Agriculture/Animal Science Universities

I read an article a few years back about large, “land-grant” universities. The article talked about how the Agriculture and Animal Science departments at these universities are such an integral part of their original mission and how much these universities treasured their Agriculture and Animal Science students. The point of the article was to illustrate how so few students choose to study in these areas and how these universities balance expansion into offering majors in business, liberal arts, etc., but still strive to preserve their traditional, agriculture identities.

My DD22 is interested in Agribusiness, Ag Economics, or Ag Journalism/Communications. Pre-COVID we visited a smaller, state university in Texas and were very welcomed by the whole Agriculture Department. We heard about all of the ways to be involved with the university, and it did seem like they really went out of their way to recruit Ag students; we really felt like we got the “red carpet” treatment. It was a great visit, but my daughter is interested in a university that would also offer a more traditional college experience. Some schools of interest for her are Texas A&M, Texas Tech, Auburn, Mississippi State, Oklahoma State, Nebraska, Kansas State, and Purdue.

Does anyone have experience with having a child or being a student in Agriculture at a large university?

Did being in the school of Agriculture make a large university seem smaller?

I appreciate reading about any thoughts or experiences you may have had.

My son was an Animal Science major at Kansas State. He absolutely loved it (from TX by the way). College always felt small to him. The Ag school is close.

He was pre-vet so took a lot of classes the bio majors took. He was close with them tool The way they do their large classes is to have Recitation sections each week which are small and go over the week’s material. Those were wonderful. Most of the ag classes are small and close-knit.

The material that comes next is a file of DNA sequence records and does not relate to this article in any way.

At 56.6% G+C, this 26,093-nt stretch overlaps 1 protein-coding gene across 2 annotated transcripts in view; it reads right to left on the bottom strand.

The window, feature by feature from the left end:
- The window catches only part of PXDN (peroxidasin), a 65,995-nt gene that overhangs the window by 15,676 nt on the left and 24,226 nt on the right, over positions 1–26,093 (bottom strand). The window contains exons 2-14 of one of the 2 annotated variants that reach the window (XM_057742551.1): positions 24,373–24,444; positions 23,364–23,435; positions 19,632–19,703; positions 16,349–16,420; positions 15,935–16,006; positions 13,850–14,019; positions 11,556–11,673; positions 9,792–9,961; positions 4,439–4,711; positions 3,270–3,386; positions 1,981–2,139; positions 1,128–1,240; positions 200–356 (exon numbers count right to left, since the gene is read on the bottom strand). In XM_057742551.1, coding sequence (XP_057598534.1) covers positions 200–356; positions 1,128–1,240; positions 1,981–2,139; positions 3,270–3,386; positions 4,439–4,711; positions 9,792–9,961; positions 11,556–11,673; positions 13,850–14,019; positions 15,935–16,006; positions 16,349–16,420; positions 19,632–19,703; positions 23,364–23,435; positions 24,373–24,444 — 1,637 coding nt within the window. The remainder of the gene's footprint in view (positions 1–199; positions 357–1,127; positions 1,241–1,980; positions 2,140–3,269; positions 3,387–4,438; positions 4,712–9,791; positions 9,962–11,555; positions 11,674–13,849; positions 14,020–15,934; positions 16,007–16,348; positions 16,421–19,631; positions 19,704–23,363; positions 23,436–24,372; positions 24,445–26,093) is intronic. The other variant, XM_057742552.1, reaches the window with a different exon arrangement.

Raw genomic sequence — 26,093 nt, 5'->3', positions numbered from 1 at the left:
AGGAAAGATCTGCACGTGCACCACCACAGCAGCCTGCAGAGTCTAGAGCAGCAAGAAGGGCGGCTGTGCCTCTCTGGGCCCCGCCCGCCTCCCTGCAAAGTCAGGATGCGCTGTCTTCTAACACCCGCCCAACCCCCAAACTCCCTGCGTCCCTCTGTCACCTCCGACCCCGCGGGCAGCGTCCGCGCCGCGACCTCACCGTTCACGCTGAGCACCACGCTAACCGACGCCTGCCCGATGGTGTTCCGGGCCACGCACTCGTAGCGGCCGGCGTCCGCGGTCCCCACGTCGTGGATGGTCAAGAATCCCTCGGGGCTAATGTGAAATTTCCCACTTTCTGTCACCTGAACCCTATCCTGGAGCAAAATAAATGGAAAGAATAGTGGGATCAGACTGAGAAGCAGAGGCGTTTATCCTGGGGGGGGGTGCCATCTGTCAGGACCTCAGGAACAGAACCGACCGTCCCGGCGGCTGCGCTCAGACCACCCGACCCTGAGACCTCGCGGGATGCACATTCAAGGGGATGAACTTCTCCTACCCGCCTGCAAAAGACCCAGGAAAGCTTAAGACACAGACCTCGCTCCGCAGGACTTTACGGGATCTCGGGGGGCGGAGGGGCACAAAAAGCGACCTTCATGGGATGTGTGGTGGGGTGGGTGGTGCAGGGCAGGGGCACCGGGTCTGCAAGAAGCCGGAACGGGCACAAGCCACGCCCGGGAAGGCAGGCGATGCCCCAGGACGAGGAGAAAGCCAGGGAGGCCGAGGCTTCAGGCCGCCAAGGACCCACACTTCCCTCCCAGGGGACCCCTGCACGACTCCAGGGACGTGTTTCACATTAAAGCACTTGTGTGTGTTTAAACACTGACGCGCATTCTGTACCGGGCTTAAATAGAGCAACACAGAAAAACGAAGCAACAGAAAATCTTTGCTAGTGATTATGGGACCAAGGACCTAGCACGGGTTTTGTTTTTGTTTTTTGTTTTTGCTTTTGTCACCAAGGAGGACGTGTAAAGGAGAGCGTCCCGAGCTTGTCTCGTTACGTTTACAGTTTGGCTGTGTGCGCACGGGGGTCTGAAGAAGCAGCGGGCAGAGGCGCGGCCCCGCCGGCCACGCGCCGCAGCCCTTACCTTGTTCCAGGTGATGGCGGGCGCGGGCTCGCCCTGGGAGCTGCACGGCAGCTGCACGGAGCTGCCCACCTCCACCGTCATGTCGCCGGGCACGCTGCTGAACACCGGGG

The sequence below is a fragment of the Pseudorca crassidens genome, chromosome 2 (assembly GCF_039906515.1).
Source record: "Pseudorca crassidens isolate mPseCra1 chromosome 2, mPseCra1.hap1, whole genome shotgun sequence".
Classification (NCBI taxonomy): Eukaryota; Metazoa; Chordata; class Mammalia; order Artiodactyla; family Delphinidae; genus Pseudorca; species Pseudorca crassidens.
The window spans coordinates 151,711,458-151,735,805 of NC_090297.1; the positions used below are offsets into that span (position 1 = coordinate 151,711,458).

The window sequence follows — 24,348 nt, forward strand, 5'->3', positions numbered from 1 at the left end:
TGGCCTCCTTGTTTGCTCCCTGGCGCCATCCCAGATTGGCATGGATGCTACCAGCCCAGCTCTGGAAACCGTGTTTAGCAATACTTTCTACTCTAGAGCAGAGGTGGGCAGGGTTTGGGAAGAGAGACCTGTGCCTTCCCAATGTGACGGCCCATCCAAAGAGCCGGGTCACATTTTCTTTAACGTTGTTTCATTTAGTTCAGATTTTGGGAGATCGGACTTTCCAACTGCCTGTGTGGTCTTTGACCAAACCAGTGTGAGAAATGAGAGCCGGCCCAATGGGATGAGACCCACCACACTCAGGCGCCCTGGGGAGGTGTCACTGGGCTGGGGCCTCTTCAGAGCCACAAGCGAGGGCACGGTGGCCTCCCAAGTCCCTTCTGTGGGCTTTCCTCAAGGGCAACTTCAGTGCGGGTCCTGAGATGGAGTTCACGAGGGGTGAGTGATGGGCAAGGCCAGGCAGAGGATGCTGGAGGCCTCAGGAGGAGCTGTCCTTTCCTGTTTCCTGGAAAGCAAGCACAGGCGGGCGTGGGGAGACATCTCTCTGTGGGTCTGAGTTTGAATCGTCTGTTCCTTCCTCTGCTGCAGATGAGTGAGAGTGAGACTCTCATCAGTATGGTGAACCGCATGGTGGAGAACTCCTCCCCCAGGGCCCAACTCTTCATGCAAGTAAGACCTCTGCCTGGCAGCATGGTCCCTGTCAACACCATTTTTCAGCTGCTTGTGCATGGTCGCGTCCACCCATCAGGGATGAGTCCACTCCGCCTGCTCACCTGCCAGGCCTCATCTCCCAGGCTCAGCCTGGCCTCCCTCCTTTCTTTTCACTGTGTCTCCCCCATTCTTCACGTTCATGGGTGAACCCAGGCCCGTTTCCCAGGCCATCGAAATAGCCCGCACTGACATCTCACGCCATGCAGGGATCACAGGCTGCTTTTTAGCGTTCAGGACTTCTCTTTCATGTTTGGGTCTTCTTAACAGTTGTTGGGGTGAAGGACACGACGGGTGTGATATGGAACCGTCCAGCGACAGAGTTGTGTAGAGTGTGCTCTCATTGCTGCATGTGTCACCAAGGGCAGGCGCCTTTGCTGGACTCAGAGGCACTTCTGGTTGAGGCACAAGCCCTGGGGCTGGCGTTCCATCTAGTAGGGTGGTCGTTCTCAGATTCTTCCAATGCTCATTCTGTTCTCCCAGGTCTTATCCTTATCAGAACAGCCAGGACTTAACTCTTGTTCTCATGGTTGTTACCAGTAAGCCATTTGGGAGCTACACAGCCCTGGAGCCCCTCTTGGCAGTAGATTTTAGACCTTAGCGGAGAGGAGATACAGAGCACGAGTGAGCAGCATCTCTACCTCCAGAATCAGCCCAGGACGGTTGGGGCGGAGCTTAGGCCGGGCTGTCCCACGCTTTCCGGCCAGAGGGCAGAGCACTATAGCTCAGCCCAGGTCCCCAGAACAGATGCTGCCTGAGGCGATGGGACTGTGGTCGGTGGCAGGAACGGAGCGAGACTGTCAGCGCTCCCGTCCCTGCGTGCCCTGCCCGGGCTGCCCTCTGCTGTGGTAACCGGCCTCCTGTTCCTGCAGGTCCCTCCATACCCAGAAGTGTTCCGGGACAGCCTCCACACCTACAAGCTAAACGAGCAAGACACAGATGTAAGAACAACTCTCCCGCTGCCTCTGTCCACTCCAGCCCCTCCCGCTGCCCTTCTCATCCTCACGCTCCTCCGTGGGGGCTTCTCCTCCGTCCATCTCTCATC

He was able to do an outstanding travel abroad for a mini summer session with one of the animal science professors to Switzerland. It was fantastic.

He was able to get great scholarships, good on-campus jobs, research experience and still end with a 4.0 and an outstanding education. He did very well on the GRE and is starting vet school at Kansas State next week!

They say the school is like family and it is not hype. It is. The ag school has outstanding clubs and events. All their ag departments are very strong. They get to know their professors very well and you get the feeling they really like their students.

He also looked at A&M, Texas Tech, Auburn and Mississippi State from your list but just felt so at home at Kansas State that it rose quickly from and “ok I’ll go visit” to the top. All the school’s on your list are good. Like you my son looked at only land-grant universities (he added with veterinary schools) and never was sad about it. He was academically challenged the entire time.

So good luck looking and ask Kansas State any questions you have. They don’t hesitate to talk to prospective students and answer any questions they have. If things are better in the spring they have an adventure day for prospective students where you shadow a student for a day, go to classes etc. It was well worth it! Ask if you have other questions.

In upper level class, they will likely be smaller than their non ag counterpart. Many of the 1st/2nd year classes are the same. At TAMU, AgEcon/Business are neither tiny or humongous. I would say that most of the Juniors/Seniors know each other.

Experience with pre-vet at Colorado State University. Loved the school, the city, and Colorado.

I never heard about the Ag school part of being a land grant U at Wisconsin. Never thought of it as special because I was never involved in it except for having one dorm roommate majoring in ag journalism. Of course there is the College of Agriculture and Life Sciences. Biochemistry can be majored in that college or Letters and Sciences- they have slightly different graduation requirements. UW also has short courses run by the Ag school that are for farmers not pursuing a college degree. Different states will run things differently, partly based on the major ag industries in the state. Surprisingly, UW did not have a vet school until several decades ago - especially with the dairy industry.

I would not generalize about land grant colleges. Some states have two or more dominant U’s of which one has the better ag focus (Wisconsin is not one of them). A large flagship U will be so much more than any agricultural roots. btw- UW scientists were responsible for warfarin after a cows bleeding after getting into clover problem was researched (WARFarin is named for the Wisconsin Alumni Research Foundation) so not having a vet school did not mean farm animals were ignored.